Since Lantanas are drawn to sunshine, your best bet is to plant these flowers in well-draining soil where they can absorb as much vitamin D as possible. Even putting them in the partial shade does them an injustice, as they are more susceptible to insects, disease, and decreased flower numbers. “Lantanas are heat-loving, have a wide color range, and like full sun,” says Tyler. “You can get them in tree form or grow them as a bushy annual.”

Though Lantanas may require frequent watering when they are first planted, they are relatively tolerant of mildly dry conditions and require very little maintenance once they are established. Plus, butterflies tend to love this plant, so you might catch a glimpse of even more of nature’s abundant beauty as the summer progresses!

Yellow and orange Lantana flowers in the garden.
Lantanas come in various colors, including white, violet, fiery orange, and bubblegum pink.

Bonus: Herbs

Fresh herbs are one of the summer’s greatest pleasures, and growing them doesn’t require uber-advanced gardening skills. It’s reasonably little effort for big-time rewards. “Herbs such as basil, rosemary, oregano, and thyme all thrive in hot gardens with lower water needs,” says Tyler. Other herbs such as mint, chives, and coriander also do well in the summer. If you’re a fan of Asian cooking, you can explore flavorful options like Vietnamese mint, Thai basil, and lemongrass.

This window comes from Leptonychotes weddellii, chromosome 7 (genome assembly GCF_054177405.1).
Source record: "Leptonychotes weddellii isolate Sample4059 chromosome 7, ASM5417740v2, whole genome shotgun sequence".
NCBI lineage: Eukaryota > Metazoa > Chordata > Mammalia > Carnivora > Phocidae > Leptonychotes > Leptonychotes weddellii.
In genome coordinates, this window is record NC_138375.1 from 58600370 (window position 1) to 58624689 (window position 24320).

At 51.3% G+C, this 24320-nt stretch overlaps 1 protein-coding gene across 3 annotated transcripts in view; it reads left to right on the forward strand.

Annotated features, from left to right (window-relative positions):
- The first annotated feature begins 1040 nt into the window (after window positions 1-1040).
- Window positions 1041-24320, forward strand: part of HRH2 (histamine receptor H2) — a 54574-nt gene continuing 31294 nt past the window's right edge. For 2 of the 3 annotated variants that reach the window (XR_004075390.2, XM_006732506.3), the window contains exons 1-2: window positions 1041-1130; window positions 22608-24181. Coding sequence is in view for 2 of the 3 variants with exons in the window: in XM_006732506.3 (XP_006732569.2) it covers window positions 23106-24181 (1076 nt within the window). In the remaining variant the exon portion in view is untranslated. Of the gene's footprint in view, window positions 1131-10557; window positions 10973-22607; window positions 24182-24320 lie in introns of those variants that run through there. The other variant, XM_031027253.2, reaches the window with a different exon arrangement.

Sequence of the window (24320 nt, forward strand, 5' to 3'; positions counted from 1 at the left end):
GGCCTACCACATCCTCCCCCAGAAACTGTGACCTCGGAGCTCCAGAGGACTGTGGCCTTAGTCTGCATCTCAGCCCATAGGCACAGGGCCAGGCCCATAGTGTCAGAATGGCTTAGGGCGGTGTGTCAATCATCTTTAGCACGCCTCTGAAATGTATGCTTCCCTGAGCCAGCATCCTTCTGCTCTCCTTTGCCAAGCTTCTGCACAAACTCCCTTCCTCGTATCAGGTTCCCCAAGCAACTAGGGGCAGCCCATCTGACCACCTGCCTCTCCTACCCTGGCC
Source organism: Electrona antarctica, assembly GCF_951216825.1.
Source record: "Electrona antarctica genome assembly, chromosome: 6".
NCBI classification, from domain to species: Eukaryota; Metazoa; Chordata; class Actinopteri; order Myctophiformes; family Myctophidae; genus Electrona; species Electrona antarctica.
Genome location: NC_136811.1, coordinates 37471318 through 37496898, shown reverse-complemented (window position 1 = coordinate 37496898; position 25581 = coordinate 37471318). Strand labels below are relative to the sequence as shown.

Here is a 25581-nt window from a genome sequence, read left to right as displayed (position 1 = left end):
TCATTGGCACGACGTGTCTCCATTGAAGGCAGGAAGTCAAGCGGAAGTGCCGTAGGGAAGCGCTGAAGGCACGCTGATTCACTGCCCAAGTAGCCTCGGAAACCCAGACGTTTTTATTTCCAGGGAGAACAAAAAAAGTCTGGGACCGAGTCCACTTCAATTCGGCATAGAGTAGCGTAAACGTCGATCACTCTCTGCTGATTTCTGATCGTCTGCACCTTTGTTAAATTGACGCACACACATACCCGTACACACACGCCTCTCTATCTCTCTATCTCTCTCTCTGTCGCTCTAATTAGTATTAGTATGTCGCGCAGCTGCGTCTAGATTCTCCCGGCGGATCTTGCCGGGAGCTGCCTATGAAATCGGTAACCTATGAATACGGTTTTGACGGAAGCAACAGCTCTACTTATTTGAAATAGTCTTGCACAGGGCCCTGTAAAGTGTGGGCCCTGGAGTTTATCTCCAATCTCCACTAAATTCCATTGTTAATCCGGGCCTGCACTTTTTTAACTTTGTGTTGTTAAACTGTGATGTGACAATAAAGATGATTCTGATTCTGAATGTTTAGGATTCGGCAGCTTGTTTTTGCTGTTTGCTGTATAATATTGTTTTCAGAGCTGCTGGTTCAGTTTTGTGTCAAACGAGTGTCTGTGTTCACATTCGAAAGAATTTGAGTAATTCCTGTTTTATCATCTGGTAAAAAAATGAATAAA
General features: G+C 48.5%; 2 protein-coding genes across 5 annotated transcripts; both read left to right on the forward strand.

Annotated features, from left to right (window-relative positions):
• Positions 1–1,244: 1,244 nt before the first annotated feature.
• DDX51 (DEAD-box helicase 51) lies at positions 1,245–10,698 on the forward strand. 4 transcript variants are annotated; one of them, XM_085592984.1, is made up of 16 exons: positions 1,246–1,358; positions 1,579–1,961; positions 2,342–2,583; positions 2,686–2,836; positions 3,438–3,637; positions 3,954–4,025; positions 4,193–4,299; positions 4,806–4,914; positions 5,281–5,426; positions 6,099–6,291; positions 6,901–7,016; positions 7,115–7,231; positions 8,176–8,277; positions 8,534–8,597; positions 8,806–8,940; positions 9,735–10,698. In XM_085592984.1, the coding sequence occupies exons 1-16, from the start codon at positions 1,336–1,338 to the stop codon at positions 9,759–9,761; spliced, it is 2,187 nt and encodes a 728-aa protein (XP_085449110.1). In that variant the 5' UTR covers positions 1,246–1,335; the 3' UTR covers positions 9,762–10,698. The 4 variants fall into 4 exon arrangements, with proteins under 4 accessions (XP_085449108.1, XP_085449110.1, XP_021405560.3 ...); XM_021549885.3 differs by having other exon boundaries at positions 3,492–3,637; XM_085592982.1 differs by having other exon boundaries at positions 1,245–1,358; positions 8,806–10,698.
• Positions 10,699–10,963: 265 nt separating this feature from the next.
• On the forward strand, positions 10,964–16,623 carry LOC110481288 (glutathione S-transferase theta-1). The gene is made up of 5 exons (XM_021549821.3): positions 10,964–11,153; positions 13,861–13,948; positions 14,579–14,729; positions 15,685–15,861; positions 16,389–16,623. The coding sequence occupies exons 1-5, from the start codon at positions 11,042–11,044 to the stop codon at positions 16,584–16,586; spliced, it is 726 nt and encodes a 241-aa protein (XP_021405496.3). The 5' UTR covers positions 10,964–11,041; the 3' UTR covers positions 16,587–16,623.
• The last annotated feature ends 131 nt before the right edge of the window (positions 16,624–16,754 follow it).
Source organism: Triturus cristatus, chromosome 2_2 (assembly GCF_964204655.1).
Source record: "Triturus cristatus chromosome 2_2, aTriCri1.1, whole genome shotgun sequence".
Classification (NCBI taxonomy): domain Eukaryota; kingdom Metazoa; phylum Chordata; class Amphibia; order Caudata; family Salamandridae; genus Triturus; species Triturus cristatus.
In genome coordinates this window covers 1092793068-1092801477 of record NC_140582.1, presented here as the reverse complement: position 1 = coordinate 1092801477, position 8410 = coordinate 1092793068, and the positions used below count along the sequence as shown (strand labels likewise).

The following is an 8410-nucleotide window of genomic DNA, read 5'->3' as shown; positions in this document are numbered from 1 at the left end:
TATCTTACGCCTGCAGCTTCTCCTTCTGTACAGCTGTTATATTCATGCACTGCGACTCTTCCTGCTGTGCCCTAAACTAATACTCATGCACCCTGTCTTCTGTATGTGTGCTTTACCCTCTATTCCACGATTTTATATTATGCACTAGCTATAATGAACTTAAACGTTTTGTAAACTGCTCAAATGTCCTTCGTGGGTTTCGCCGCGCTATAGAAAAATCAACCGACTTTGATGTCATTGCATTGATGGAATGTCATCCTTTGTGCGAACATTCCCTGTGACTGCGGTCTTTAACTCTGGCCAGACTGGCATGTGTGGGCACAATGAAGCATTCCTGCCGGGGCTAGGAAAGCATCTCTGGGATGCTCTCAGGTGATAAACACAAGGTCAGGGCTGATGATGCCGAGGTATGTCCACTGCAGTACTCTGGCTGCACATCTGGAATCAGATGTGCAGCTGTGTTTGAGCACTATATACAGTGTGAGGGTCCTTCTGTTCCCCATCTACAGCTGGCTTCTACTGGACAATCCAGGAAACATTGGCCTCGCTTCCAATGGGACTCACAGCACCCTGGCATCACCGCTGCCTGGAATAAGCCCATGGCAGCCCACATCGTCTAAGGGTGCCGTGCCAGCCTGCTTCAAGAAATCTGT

“Well-draining soil and full sun will keep them happy,” Tyler says of the herbs, “and their blooms will keep the bees happy in return!” The bees won’t be the only ones. From grilled chicken with fresh rosemary and garlic to a Caprese salad with torn basil, herbs can elevate a dish from “moderately good” to “memorable” in no time flat. Tyler suggests snipping lower growth for culinary use.

Herbs in planters
Fresh herbs are what summer cooking is all about … so grow your own!

Stay cool and happy planting!


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Jenna Bratcher
About the Author
Jenna Bratcher

Jenna Bratcher is StyleBlueprint Nashville’s Associate Editor and Lead Writer. The East Coast native moved to Nashville 16 years ago, by way of Los Angeles. She is a lover of dogs, strong coffee, traveling, and exploring the local restaurant scene bite by bite.